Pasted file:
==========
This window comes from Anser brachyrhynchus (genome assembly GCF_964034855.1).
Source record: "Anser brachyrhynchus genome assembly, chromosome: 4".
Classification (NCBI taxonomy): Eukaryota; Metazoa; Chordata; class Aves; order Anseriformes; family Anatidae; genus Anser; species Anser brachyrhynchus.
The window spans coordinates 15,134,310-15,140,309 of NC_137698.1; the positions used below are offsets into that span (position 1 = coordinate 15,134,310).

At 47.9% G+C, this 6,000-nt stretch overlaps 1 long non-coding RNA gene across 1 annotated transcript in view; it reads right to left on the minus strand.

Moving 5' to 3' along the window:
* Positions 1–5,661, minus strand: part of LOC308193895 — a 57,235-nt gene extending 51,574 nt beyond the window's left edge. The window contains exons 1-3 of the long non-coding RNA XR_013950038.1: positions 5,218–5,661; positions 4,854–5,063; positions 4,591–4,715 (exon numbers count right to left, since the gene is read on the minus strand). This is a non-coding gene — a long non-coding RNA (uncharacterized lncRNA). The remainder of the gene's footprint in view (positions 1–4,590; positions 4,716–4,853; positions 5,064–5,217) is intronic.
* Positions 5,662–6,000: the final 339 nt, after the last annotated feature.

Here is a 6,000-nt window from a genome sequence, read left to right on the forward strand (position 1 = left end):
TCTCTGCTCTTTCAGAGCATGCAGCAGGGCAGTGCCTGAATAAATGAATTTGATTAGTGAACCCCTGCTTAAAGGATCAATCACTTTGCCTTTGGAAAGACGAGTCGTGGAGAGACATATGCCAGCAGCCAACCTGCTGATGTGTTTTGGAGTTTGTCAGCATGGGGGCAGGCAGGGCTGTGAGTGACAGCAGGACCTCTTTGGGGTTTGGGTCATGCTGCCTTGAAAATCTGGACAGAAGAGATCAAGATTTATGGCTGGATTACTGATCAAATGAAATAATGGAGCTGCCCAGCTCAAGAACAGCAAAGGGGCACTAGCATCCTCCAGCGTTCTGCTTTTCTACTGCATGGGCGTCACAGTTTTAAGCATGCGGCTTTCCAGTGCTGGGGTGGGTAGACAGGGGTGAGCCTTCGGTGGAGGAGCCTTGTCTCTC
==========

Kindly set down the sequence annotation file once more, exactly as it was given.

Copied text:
This window comes from Anser brachyrhynchus (genome assembly GCF_964034855.1).
Source record: "Anser brachyrhynchus genome assembly, chromosome: 4".
Classification (NCBI taxonomy): Eukaryota; Metazoa; Chordata; class Aves; order Anseriformes; family Anatidae; genus Anser; species Anser brachyrhynchus.
The window spans coordinates 15,134,310-15,140,309 of NC_137698.1; the positions used below are offsets into that span (position 1 = coordinate 15,134,310).

At 47.9% G+C, this 6,000-nt stretch overlaps 1 long non-coding RNA gene across 1 annotated transcript in view; it reads right to left on the minus strand.

Moving 5' to 3' along the window:
* Positions 1–5,661, minus strand: part of LOC308193895 — a 57,235-nt gene extending 51,574 nt beyond the window's left edge. The window contains exons 1-3 of the long non-coding RNA XR_013950038.1: positions 5,218–5,661; positions 4,854–5,063; positions 4,591–4,715 (exon numbers count right to left, since the gene is read on the minus strand). This is a non-coding gene — a long non-coding RNA (uncharacterized lncRNA). The remainder of the gene's footprint in view (positions 1–4,590; positions 4,716–4,853; positions 5,064–5,217) is intronic.
* Positions 5,662–6,000: the final 339 nt, after the last annotated feature.

Here is a 6,000-nt window from a genome sequence, read left to right on the forward strand (position 1 = left end):
TCTCTGCTCTTTCAGAGCATGCAGCAGGGCAGTGCCTGAATAAATGAATTTGATTAGTGAACCCCTGCTTAAAGGATCAATCACTTTGCCTTTGGAAAGACGAGTCGTGGAGAGACATATGCCAGCAGCCAACCTGCTGATGTGTTTTGGAGTTTGTCAGCATGGGGGCAGGCAGGGCTGTGAGTGACAGCAGGACCTCTTTGGGGTTTGGGTCATGCTGCCTTGAAAATCTGGACAGAAGAGATCAAGATTTATGGCTGGATTACTGATCAAATGAAATAATGGAGCTGCCCAGCTCAAGAACAGCAAAGGGGCACTAGCATCCTCCAGCGTTCTGCTTTTCTACTGCATGGGCGTCACAGTTTTAAGCATGCGGCTTTCCAGTGCTGGGGTGGGTAGACAGGGGTGAGCCTTCGGTGGAGGAGCCTTGTCTCTC